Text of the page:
On March 1, 2011, John Sandbrook had breakfast with an old college friend who needed a favor. Sandbrook had just retired after 36 years as a UC administrator. His friend — L.A. County Supervisor Zev Yaroslavsky — needed an experienced hand to run the Los Angeles Memorial Coliseum, which was embroiled in a corruption scandal.

Sandbrook, who had fond boyhood memories of the Coliseum's heyday, hoped he could be of some help in restoring the deteriorating landmark. So he agreed. He had no idea that his own integrity would come under attack by Coliseum Commissioner Bernard Parks — and his actions under investigation.

At the time, Sandbrook's predecessor, Pat Lynch, had just resigned as Coliseum general manager. An investigative report would show that Lynch had been taking kickbacks for several years from Tony Estrada, the facility's eccentric janitorial contractor. The report also detailed how Todd DeStefano, Lynch's right-hand man, had taken payments from electronic dance music promoters. DeStefano also had resigned (see “Decline and Fall,” Aug. 10).

In effect, Sandbrook had walked into an active crime scene. It was not at all clear whether other culprits were wandering the halls and attending the staff meetings.

Estrada had been Lynch's spy on the staff, and offered to play the same role for Sandbrook. Instead, Sandbrook got rid of him — and Estrada now is an international fugitive after being indicted on charges of embezzlement and conspiracy.

But Sandbrook needed to rely on someone. He turned to Ronald Lederkramer, who had been Lynch's chief financial officer. “He knew how the place was run, and I didn't,” Sandbrook says.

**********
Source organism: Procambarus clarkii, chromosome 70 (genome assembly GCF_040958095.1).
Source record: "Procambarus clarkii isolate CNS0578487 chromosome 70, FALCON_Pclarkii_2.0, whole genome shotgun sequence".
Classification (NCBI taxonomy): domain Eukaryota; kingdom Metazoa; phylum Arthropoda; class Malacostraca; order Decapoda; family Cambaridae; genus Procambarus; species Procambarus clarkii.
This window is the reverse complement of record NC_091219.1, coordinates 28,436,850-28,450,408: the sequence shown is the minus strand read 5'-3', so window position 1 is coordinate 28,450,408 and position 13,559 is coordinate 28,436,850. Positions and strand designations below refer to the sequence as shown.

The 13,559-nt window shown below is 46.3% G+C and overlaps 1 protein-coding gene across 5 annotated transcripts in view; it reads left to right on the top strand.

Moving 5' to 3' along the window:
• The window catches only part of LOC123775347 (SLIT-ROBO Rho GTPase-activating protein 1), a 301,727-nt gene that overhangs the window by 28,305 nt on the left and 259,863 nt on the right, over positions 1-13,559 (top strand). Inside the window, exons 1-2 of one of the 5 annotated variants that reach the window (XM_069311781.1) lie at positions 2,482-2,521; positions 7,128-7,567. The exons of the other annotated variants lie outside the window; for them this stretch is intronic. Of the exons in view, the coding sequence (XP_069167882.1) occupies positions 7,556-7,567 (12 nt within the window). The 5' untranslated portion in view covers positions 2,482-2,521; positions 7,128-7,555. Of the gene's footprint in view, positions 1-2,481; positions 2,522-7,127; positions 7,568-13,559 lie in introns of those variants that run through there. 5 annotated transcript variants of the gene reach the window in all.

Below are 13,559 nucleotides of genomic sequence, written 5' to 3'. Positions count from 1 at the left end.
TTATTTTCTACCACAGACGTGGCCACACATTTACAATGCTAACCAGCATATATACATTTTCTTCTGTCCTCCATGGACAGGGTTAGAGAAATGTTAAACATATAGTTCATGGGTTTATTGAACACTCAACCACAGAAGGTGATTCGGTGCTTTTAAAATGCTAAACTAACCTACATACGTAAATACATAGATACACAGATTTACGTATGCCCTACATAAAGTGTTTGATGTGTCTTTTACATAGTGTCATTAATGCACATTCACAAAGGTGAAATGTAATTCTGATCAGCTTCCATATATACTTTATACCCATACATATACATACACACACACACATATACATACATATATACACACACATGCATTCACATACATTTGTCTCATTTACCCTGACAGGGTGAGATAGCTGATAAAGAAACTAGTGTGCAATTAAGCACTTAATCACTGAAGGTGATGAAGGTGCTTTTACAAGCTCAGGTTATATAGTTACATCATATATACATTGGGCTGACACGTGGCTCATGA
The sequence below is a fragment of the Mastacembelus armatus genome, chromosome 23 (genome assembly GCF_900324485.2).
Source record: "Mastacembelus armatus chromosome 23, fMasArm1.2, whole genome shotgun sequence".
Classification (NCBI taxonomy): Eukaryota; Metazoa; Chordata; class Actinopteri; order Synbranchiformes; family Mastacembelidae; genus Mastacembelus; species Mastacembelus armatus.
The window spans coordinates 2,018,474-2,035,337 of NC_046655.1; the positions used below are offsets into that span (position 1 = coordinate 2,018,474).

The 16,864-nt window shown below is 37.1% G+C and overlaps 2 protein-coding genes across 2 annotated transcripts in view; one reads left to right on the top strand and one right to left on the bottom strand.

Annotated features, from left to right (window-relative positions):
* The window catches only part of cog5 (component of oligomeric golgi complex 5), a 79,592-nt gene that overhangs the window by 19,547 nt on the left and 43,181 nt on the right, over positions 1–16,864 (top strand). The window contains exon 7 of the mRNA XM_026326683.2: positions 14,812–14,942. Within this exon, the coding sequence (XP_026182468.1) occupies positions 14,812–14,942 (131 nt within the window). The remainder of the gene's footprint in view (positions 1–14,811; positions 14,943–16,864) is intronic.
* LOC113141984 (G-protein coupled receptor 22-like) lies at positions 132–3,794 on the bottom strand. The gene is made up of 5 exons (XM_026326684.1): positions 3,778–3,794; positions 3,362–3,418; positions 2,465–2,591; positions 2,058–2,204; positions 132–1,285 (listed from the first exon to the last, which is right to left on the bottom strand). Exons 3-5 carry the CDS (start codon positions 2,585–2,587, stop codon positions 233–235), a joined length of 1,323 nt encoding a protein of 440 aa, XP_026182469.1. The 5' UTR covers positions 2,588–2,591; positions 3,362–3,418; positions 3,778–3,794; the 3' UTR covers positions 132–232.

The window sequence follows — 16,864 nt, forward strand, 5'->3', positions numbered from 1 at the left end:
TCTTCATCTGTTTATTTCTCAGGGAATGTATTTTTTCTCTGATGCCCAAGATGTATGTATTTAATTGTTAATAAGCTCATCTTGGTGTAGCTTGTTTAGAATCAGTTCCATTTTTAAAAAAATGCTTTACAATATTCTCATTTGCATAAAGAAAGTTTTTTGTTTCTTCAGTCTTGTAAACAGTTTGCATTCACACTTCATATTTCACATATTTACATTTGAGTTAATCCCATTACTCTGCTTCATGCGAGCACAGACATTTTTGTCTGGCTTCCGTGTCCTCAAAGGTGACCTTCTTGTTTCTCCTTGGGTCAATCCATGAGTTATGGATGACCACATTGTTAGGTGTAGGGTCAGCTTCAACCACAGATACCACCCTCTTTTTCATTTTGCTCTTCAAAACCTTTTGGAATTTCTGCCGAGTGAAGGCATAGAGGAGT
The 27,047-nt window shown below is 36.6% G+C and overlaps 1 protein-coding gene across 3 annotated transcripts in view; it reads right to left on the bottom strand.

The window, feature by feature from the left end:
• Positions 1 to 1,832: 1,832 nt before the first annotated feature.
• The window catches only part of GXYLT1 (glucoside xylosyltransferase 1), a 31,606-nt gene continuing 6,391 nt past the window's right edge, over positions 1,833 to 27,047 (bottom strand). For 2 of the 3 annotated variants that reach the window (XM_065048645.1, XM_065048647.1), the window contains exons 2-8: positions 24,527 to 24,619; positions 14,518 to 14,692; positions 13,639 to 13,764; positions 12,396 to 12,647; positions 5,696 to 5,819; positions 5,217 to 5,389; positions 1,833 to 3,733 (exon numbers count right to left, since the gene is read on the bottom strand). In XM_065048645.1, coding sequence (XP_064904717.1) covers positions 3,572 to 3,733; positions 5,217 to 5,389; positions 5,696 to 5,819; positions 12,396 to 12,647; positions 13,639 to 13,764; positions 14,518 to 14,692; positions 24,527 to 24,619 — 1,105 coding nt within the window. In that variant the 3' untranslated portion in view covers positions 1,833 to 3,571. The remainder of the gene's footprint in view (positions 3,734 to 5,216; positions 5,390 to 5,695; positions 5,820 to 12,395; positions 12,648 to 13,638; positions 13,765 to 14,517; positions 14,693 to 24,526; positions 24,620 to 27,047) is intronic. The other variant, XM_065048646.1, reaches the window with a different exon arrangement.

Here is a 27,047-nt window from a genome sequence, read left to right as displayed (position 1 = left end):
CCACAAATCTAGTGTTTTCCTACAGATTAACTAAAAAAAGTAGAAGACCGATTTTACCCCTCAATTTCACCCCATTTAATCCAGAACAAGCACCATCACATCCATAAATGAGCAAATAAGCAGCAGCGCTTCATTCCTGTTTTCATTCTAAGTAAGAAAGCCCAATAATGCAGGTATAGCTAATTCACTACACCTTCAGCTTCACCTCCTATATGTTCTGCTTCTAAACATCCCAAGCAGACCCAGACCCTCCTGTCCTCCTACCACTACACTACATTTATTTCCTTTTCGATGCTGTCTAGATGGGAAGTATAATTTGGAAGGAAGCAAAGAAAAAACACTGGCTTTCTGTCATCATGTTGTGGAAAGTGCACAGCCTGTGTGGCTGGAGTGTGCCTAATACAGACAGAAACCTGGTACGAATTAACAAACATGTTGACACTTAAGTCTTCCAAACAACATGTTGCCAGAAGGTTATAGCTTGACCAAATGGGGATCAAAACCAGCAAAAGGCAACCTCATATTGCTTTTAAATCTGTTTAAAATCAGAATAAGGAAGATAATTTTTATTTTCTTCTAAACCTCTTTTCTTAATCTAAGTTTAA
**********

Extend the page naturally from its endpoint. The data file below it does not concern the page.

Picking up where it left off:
Lederkramer was a problematic figure. He had, after all, been the CFO at a time when the Coliseum's top two executives were engaged in widespread corruption. An internal investigation later would fault Lederkramer for “negligence,” for approving invoices without verifying their legitimacy. Lederkramer also would come under fire for accepting a car allowance and other perks.

But Sandbrook decided he needed someone who knew where the bodies were buried and was willing to help dig them up. After all, he had bigger problems. Without EDM concerts to pay the bills, the Coliseum was running a $2 million deficit.

On his second day at work, Sandbrook had lunch with Todd Dickey, a senior vice president at USC. Dickey told him he was obliged to come up with a plan to fund $70 million in stadium improvements by June 30.

Most of the stadium seats were nearly 50 years old and in dire need of replacement. The plumbing leaked and the locker rooms were outmoded. In 2008, when the Coliseum Commission agreed to USC's demands for upgrades, it hoped to pay for them by selling naming rights to the stadium. But that fell through. The commission, a joint body of the city, county and state, had no access to taxpayer funds for a renovation. Sandbrook had no money.

That left USC with two options, the same options that any slum tenant would have: It could move out, and play football elsewhere, or it could do the improvements itself, and take the cost out of its rent.

However, the needed repairs would cost more than the rent. So if it wanted to, USC could push the Coliseum Commission into bankruptcy.

In May, Sandbrook informed the Coliseum Commission that its only hope was to turn over day-to-day operations of the facility to USC. The university would tap its alumni donors to pay for the upgrades.

The Coliseum commissioners were not happy about this proposal, but soon all of them came to see its inescapable logic. All, that is, except one: Councilman Bernard Parks. Parks set about to blow up the deal, and to do it he would have to take on John Sandbrook.

Parks has had a difficult relationship with USC, largely thanks to his zealous pursuit of an NFL team, which would have subordinated the Trojans' interests. He also has criticized USC's development in the surrounding neighborhood.